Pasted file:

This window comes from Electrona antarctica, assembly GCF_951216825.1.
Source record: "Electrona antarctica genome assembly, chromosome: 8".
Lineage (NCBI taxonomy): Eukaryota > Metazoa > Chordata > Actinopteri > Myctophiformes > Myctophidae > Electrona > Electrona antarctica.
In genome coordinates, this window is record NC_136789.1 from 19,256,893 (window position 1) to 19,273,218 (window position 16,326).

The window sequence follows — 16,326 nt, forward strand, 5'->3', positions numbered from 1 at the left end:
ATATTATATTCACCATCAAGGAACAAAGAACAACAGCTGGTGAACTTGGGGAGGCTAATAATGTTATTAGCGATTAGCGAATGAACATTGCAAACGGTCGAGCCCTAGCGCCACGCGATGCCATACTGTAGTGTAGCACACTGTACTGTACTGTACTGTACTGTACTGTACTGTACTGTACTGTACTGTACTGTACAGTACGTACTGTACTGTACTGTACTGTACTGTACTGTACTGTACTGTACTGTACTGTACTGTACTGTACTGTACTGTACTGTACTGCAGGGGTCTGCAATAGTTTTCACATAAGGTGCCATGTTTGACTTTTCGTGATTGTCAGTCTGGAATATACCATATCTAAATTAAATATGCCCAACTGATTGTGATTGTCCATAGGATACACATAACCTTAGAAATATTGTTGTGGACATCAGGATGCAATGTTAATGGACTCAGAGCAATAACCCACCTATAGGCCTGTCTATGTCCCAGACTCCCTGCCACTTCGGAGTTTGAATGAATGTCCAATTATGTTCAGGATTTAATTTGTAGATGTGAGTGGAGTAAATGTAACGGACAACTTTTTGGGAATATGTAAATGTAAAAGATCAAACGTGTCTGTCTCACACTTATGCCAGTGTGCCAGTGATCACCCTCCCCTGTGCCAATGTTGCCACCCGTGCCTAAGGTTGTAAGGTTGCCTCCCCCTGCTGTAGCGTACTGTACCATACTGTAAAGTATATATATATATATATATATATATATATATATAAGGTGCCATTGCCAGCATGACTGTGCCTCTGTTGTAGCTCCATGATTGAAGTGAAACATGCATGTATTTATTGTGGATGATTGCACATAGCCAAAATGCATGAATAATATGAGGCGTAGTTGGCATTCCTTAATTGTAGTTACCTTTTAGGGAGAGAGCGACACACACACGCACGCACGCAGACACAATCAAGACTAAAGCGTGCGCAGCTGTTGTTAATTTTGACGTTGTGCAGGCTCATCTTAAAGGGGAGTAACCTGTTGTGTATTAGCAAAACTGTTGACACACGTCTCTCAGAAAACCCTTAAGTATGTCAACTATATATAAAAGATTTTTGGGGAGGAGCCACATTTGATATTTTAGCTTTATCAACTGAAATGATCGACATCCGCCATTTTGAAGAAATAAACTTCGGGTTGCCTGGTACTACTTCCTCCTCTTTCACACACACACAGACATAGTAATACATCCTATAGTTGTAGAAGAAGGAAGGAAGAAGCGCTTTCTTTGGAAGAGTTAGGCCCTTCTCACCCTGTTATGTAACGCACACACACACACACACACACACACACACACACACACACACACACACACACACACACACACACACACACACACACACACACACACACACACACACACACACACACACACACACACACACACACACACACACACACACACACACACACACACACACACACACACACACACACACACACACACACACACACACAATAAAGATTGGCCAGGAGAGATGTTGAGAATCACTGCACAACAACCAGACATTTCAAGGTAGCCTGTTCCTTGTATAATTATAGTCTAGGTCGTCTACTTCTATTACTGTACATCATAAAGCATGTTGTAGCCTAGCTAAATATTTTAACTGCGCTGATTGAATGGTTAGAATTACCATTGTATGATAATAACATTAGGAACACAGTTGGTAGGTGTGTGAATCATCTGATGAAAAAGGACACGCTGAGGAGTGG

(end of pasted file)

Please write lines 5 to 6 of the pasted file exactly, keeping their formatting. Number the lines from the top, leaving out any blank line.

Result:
The window sequence follows — 16,326 nt, forward strand, 5'->3', positions numbered from 1 at the left end:
ATATTATATTCACCATCAAGGAACAAAGAACAACAGCTGGTGAACTTGGGGAGGCTAATAATGTTATTAGCGATTAGCGAATGAACATTGCAAACGGTCGAGCCCTAGCGCCACGCGATGCCATACTGTAGTGTAGCACACTGTACTGTACTGTACTGTACTGTACTGTACTGTACTGTACTGTACTGTACTGTACAGTACGTACTGTACTGTACTGTACTGTACTGTACTGTACTGTACTGTACTGTACTGTACTGTACTGTACTGTACTGTACTGTACTGCAGGGGTCTGCAATAGTTTTCACATAAGGTGCCATGTTTGACTTTTCGTGATTGTCAGTCTGGAATATACCATATCTAAATTAAATATGCCCAACTGATTGTGATTGTCCATAGGATACACATAACCTTAGAAATATTGTTGTGGACATCAGGATGCAATGTTAATGGACTCAGAGCAATAACCCACCTATAGGCCTGTCTATGTCCCAGACTCCCTGCCACTTCGGAGTTTGAATGAATGTCCAATTATGTTCAGGATTTAATTTGTAGATGTGAGTGGAGTAAATGTAACGGACAACTTTTTGGGAATATGTAAATGTAAAAGATCAAACGTGTCTGTCTCACACTTATGCCAGTGTGCCAGTGATCACCCTCCCCTGTGCCAATGTTGCCACCCGTGCCTAAGGTTGTAAGGTTGCCTCCCCCTGCTGTAGCGTACTGTACCATACTGTAAAGTATATATATATATATATATATATATATATATATAAGGTGCCATTGCCAGCATGACTGTGCCTCTGTTGTAGCTCCATGATTGAAGTGAAACATGCATGTATTTATTGTGGATGATTGCACATAGCCAAAATGCATGAATAATATGAGGCGTAGTTGGCATTCCTTAATTGTAGTTACCTTTTAGGGAGAGAGCGACACACACACGCACGCACGCAGACACAATCAAGACTAAAGCGTGCGCAGCTGTTGTTAATTTTGACGTTGTGCAGGCTCATCTTAAAGGGGAGTAACCTGTTGTGTATTAGCAAAACTGTTGACACACGTCTCTCAGAAAACCCTTAAGTATGTCAACTATATATAAAAGATTTTTGGGGAGGAGCCACATTTGATATTTTAGCTTTATCAACTGAAATGATCGACATCCGCCATTTTGAAGAAATAAACTTCGGGTTGCCTGGTACTACTTCCTCCTCTTTCACACACACACAGACATAGTAATACATCCTATAGTTGTAGAAGAAGGAAGGAAGAAGCGCTTTCTTTGGAAGAGTTAGGCCCTTCTCACCCTGTTATGTAACGCACACACACACACACACACACACACACACACACACACACACACACACACACACACACACACACACACACACACACACACACACACACACACACACACACACACACACACACACACACACACACACACACACACACACACACACACACACACACACACACACACACACACACACACACACACACACACACACAATAAAGATTGGCCAGGAGAGATGTTGAGAATCACTGCACAACAACCAGACATTTCAAGGTAGCCTGTTCCTTGTATAATTATAGTCTAGGTCGTCTACTTCTATTACTGTACATCATAAAGCATGTTGTAGCCTAGCTAAATATTTTAACTGCGCTGATTGAATGGTTAGAATTACCATTGTATGATAATAACATTAGGAACACAGTTGGTAGGTGTGTGAATCATCTGATGAAAAAGGACACGCTGAGGAGTGG